Samurai Pt 1 archive

Friday 24 April 2009

Fred and Julie Byrne make this wonderful scrollsaw toy project


We have tried to capture the Samurai with a look of proud arrogance, befitting a mighty Warrior. We have used a combination of 19mm Walnut, Sycamore and Tulip wood, but any assortment of wood off cuts you have would work just as well. The only stains used were Charcoal to darken the hair and some parts of the sword.


First make sure your chosen wood is completely flat, sand if necessary for however careful you are cutting out the pieces, you will not achieve a good 'fit' once the pieces are placed together, if it is warped in any way.

It's the same with the scrollsaw blade, taking time to make sure it's perfectly straight (a small try square is great for this) and taut at the outset will save time and limit the chance of any unsightly gaps between the pieces.

Getting started

Enlarge the pattern to the desired size and then use either carbon paper to transfer the pattern onto the wood or make multiple copies, cut into sections so each piece of the pattern can be position (using the directional arrows) and glued onto the wood following the grain (pics 2,3)

Cutting out

Fit the Scrollsaw with a No.5/7 blade and start to cut out the pieces (pic 4) using masking tape will help hold the pieces together (pic 5) as you progress and while you double check the cut line of the next adjoining piece, retracing a new cut line if necessary.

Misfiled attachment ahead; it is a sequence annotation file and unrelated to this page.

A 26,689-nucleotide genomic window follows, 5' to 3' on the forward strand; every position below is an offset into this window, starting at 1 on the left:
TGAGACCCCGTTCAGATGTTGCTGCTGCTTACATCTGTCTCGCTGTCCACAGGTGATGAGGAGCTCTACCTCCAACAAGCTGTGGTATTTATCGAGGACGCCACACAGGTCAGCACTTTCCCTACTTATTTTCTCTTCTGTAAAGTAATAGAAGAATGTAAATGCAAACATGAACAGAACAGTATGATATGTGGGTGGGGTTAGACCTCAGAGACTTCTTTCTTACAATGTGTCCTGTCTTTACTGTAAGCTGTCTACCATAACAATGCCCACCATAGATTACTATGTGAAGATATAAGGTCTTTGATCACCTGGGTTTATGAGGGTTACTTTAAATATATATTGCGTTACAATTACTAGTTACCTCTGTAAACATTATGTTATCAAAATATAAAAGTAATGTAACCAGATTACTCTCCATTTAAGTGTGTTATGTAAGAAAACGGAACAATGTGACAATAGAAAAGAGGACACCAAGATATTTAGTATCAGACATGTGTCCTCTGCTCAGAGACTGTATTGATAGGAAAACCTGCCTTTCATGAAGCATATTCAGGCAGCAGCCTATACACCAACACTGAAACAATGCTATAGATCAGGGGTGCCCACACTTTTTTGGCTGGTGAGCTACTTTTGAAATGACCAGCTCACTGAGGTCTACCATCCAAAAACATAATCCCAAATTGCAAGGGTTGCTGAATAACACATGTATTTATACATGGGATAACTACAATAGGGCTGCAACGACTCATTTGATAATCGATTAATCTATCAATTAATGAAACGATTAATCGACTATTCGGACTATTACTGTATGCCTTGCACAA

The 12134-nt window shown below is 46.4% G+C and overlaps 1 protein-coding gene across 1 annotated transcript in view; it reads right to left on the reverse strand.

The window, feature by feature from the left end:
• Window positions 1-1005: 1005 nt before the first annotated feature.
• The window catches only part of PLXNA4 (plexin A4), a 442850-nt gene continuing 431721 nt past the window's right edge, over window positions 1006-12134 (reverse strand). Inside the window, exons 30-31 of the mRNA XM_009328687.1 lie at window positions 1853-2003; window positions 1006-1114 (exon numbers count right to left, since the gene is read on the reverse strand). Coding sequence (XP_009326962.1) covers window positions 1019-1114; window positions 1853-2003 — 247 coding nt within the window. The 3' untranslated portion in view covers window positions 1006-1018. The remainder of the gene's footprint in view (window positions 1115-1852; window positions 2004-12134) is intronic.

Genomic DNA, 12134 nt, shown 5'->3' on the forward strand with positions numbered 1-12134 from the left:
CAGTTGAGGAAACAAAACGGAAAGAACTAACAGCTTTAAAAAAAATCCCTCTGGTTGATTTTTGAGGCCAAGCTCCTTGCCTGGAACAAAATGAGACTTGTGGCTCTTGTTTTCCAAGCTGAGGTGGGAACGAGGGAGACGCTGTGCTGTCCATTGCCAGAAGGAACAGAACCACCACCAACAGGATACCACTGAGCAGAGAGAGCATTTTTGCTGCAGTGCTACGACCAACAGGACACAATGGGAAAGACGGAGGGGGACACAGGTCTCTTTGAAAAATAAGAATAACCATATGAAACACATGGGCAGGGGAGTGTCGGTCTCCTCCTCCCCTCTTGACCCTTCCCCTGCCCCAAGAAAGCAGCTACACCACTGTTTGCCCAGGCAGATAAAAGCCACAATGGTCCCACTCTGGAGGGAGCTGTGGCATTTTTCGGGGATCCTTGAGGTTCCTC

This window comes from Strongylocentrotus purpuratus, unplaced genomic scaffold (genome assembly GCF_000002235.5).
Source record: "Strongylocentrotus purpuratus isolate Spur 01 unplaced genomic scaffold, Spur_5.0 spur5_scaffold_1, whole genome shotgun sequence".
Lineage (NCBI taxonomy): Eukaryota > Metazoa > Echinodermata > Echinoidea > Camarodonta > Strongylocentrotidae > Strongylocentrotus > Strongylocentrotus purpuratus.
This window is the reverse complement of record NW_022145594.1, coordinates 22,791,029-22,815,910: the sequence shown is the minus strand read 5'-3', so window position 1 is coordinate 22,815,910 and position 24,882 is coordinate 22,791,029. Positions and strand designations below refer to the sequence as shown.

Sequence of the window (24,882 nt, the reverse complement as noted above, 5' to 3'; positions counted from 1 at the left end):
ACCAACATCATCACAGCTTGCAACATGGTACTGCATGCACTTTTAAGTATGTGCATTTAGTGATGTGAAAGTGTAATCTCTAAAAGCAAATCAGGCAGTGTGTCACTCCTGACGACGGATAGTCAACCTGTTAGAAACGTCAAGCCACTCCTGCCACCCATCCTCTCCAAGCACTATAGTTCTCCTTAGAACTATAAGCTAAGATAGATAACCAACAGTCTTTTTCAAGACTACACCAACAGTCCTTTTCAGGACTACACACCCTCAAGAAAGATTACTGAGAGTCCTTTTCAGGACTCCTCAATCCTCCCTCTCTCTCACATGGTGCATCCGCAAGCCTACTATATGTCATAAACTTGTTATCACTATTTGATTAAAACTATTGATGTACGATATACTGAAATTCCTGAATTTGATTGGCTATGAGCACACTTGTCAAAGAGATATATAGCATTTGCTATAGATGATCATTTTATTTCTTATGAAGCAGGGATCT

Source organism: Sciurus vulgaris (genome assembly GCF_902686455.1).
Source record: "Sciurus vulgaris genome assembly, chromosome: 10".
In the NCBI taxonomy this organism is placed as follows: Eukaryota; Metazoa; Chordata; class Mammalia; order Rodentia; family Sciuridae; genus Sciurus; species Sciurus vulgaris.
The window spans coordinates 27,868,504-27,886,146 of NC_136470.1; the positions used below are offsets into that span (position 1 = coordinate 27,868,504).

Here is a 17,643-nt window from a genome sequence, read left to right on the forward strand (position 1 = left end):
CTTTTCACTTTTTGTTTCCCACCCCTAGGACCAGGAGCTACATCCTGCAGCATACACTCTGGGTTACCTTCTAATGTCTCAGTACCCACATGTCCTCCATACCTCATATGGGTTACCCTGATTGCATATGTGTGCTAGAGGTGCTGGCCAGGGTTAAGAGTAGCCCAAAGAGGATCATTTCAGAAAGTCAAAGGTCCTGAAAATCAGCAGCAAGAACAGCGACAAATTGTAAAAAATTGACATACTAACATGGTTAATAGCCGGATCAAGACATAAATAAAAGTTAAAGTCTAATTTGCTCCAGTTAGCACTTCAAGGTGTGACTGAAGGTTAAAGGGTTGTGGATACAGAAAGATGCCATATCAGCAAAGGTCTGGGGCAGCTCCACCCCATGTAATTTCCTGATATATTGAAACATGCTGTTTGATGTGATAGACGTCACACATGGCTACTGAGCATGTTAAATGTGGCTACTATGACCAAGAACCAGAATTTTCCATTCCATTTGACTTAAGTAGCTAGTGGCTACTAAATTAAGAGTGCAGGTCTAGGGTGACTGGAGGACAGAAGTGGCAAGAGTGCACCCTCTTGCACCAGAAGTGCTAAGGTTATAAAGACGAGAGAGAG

Change to a smaller No.2 blade to cut out the more delicate face pieces (pic 6) we have left the eye as one piece seeing it is so small, and have just used a permanent black marker pen to colour in the iris.

Once all the pieces are cut out you could leave the Samurai flat, without shaping if wished (pic 7) and simply finish off by hand sand all the pieces smooth.

In the next part: Sanding, shaping and finishing your warrior to give him an effective 3D appearance!

Click here for: Part 2

David Preece

Tagged In:

Fred Byrne , Julie Byrne , Scrollsaw , Samurai , Toy

"We have tried to capture the Samurai with a look of proud arrogance"

Diagrams Click an image to enlarge